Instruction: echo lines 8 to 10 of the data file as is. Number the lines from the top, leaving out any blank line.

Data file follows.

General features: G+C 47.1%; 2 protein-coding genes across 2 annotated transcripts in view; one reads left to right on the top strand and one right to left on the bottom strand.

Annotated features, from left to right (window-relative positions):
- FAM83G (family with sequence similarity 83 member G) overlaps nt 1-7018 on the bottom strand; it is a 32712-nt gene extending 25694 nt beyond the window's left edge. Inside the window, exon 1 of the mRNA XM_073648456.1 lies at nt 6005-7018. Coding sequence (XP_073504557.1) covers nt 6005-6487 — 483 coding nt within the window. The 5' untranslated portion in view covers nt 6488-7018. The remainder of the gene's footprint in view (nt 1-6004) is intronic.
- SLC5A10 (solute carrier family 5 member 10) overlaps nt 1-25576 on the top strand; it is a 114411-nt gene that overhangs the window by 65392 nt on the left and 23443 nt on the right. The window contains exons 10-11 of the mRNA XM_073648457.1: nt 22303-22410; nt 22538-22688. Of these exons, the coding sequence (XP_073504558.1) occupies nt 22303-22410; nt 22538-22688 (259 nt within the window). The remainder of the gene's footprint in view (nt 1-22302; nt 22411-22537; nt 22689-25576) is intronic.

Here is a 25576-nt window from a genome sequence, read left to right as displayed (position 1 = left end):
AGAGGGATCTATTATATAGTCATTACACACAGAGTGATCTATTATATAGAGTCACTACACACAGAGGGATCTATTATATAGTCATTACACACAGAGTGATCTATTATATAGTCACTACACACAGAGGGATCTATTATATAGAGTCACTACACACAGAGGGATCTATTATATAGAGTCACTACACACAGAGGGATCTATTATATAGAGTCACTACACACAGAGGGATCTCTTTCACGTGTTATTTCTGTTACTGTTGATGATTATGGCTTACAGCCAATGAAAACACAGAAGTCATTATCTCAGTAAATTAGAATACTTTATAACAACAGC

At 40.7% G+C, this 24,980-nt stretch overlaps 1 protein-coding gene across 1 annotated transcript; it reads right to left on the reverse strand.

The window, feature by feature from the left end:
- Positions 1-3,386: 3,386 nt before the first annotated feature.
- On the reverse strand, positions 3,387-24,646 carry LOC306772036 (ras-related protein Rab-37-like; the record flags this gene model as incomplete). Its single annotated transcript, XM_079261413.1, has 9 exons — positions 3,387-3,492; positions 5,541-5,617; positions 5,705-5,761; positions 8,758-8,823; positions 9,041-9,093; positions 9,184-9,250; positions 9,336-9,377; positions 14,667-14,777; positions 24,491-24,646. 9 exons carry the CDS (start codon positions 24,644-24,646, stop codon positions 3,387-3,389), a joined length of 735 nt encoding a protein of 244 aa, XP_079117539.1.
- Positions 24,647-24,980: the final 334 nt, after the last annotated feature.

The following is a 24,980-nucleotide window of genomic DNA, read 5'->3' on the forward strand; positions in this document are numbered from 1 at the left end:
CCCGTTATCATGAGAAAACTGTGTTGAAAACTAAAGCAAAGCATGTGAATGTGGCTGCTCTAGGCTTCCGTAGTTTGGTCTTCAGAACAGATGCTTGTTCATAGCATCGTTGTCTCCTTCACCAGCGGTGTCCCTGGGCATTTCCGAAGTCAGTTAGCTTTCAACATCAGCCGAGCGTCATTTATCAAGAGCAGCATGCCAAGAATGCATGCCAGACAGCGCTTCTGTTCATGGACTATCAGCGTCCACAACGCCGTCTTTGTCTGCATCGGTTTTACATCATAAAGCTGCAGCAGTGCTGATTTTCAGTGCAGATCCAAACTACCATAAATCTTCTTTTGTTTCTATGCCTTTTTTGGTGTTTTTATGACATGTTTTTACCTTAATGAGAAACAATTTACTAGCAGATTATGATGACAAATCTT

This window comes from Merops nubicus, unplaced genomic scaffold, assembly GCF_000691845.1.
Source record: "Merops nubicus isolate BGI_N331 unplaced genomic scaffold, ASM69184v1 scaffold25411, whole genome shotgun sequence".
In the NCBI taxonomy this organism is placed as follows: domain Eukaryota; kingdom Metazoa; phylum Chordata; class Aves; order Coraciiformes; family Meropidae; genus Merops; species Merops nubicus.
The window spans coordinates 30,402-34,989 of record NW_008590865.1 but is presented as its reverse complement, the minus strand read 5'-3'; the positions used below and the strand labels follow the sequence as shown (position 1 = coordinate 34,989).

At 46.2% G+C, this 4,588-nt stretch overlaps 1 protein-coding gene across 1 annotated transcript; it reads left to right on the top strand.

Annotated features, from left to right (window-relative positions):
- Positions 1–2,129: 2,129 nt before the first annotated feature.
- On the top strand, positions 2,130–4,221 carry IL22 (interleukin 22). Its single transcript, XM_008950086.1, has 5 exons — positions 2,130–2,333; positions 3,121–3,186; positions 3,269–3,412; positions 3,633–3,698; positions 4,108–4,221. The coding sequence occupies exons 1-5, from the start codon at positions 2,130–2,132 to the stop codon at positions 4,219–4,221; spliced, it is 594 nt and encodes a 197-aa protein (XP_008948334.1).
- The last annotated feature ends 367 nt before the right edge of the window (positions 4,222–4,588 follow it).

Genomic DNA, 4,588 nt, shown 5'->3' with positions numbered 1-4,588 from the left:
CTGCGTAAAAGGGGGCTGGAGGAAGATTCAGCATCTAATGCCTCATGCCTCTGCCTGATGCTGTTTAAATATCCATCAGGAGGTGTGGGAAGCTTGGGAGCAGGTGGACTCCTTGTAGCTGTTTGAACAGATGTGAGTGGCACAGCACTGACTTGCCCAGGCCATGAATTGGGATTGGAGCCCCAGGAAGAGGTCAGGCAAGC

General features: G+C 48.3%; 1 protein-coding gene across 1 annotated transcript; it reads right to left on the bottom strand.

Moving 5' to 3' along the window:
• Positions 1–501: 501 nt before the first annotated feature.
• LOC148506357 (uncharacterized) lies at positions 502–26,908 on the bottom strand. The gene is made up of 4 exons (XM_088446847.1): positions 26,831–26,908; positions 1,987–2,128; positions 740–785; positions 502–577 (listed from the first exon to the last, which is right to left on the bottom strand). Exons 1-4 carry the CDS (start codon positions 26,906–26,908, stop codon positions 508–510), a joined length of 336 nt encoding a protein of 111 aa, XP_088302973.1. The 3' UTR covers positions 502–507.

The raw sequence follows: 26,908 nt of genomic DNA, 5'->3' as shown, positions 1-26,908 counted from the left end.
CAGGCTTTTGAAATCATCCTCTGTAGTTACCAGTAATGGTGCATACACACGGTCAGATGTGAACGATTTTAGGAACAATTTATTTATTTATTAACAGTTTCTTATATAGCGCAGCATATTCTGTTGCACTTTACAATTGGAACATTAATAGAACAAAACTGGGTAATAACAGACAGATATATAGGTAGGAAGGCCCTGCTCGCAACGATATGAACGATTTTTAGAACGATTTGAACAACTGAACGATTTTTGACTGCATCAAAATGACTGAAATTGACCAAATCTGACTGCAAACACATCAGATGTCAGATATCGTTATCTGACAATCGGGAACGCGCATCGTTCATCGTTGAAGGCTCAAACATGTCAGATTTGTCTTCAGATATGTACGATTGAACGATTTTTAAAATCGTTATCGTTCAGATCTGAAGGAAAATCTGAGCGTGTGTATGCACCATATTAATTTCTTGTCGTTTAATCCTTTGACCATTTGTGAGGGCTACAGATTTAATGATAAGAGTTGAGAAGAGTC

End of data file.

The window, feature by feature from the left end:
- Positions 1-3,386: 3,386 nt before the first annotated feature.
- On the reverse strand, positions 3,387-24,646 carry LOC306772036 (ras-related protein Rab-37-like; the record flags this gene model as incomplete). Its single annotated transcript, XM_079261413.1, has 9 exons — positions 3,387-3,492; positions 5,541-5,617; positions 5,705-5,761; positions 8,758-8,823; positions 9,041-9,093; positions 9,184-9,250; positions 9,336-9,377; positions 14,667-14,777; positions 24,491-24,646. 9 exons carry the CDS (start codon positions 24,644-24,646, stop codon positions 3,387-3,389), a joined length of 735 nt encoding a protein of 244 aa, XP_079117539.1.